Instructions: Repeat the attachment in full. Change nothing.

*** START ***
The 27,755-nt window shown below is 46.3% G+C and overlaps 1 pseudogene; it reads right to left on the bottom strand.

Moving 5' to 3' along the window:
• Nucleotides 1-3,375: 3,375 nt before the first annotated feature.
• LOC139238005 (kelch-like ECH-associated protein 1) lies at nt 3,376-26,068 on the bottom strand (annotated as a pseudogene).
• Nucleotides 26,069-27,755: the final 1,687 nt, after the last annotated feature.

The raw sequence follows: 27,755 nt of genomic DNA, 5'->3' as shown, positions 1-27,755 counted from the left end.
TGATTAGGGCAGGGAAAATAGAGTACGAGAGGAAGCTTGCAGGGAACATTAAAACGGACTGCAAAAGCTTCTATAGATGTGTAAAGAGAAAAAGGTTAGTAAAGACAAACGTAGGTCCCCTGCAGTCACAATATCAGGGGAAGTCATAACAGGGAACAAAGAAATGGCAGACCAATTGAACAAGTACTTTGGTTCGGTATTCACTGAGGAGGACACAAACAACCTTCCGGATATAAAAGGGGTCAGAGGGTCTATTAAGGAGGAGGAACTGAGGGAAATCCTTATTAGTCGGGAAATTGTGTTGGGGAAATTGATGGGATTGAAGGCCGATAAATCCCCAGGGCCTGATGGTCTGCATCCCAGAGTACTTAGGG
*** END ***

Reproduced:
The 27,755-nt window shown below is 46.3% G+C and overlaps 1 pseudogene; it reads right to left on the bottom strand.

Moving 5' to 3' along the window:
• Nucleotides 1-3,375: 3,375 nt before the first annotated feature.
• LOC139238005 (kelch-like ECH-associated protein 1) lies at nt 3,376-26,068 on the bottom strand (annotated as a pseudogene).
• Nucleotides 26,069-27,755: the final 1,687 nt, after the last annotated feature.

The raw sequence follows: 27,755 nt of genomic DNA, 5'->3' as shown, positions 1-27,755 counted from the left end.
TGATTAGGGCAGGGAAAATAGAGTACGAGAGGAAGCTTGCAGGGAACATTAAAACGGACTGCAAAAGCTTCTATAGATGTGTAAAGAGAAAAAGGTTAGTAAAGACAAACGTAGGTCCCCTGCAGTCACAATATCAGGGGAAGTCATAACAGGGAACAAAGAAATGGCAGACCAATTGAACAAGTACTTTGGTTCGGTATTCACTGAGGAGGACACAAACAACCTTCCGGATATAAAAGGGGTCAGAGGGTCTATTAAGGAGGAGGAACTGAGGGAAATCCTTATTAGTCGGGAAATTGTGTTGGGGAAATTGATGGGATTGAAGGCCGATAAATCCCCAGGGCCTGATGGTCTGCATCCCAGAGTACTTAGGG